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13 September 2018 at 14:53 BST

Border deal between Serbia and Kosovo expected by next Spring

The sanctity of state borders, a cornerstone of public international law, is coming under increasing scrutiny as foes strive for a land deal.

Serbian president Aleksandar Vucic Shutterstock

Serbia and Kosovo are looking to want to redraw their borders’ challenging the sanctity of state borders as a fundamental aspect of public international law. According to Kosovo Deputy Prime Minister Enver Hoxhaj, a deal with Serbia which will enable both countries to progress towards joining the European Union can be expected by next spring at the latest.

Land deal

The possible land deal is being discussed as a solution to Serbia and Kosovo’s ‘frozen conflict’ and the refusal of Serbia to recognise Kosovo’s independence, which the former southern province declared in 2008. Kosovo, whose population of 1.8 million is mainly ethnic Albanian, declared independence from Serbia in 2008, a decade after NATO bombed rump-Yugoslavia to end the killing of Albanian civilians by Serb forces during a two-year insurgency. It is now recognized by more than 100 nations but not by Serbia, Russia, and five EU states. Serbia and Russia have blocked Kosovo from joining the United Nations. Western countries are concerned about the idea, with German chancellor Angela Merkel, stating the territorial integrity of Western Balkan states was ‘sacrosanct,’ and the British embassy in Pristina, Kosovo, saying it could be ‘destabilizing.’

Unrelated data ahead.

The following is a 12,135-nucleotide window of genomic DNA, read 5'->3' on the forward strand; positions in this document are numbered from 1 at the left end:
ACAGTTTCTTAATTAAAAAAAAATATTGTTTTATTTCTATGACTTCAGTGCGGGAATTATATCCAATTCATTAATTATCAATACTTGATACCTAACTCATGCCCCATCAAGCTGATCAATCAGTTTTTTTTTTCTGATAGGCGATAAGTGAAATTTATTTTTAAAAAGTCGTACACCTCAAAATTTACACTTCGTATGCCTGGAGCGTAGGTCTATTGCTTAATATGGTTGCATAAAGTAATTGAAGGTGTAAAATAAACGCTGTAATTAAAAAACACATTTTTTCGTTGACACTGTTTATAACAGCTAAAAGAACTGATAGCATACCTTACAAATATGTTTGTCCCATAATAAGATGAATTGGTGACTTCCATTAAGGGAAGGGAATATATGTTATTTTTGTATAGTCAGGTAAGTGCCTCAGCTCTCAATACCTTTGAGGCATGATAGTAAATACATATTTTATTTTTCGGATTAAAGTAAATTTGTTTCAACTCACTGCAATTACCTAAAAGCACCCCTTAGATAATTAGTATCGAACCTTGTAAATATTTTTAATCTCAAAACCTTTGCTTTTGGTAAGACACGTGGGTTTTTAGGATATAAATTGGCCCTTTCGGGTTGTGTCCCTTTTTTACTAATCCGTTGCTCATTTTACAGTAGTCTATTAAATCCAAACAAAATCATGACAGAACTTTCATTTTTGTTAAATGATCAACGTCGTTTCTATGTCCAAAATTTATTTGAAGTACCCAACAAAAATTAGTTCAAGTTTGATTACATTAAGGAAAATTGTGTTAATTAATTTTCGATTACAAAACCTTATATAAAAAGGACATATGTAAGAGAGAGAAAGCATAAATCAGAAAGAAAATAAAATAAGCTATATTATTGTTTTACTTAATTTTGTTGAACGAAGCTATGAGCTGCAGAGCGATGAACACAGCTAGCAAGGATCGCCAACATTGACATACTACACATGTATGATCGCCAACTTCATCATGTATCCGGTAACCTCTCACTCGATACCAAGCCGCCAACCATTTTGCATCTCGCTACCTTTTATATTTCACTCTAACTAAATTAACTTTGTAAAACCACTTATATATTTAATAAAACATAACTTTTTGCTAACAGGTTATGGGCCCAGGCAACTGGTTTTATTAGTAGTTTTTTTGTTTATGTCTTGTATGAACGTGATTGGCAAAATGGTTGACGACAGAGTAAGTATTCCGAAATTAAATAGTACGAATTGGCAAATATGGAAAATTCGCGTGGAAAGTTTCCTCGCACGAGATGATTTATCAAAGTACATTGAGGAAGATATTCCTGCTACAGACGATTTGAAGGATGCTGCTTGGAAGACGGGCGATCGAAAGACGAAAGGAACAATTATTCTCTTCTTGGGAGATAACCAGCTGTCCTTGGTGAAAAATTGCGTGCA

Amicable negotiations

In an amicable process, Serbia and Kosovo have been working to redefine their borders in a process of negotiations for over seven years, but talks have stalled. However, with the summer break over Serbian and Kosovar presidents Aleksandar Vucic and Hashim Thaci have been in talks in Brussels under the auspices of EU chief diplomat Federica Mogherini. The discussion centres on redrawing the border to bring parts of Serbia with a majority Albanian population into Kosovo in the hope of ending ongoing tensions between Serbia and Kosovo, and in turn permit both nations to move towards EU membership. Normalizing bilateral relations is a key condition for both Serbia and Kosovo to advance towards their eventual goal of EU membership. The Balkan neighbors agreed in 2013 to resolve all pending issues but have so far made little progress.

 
   
 
 
 

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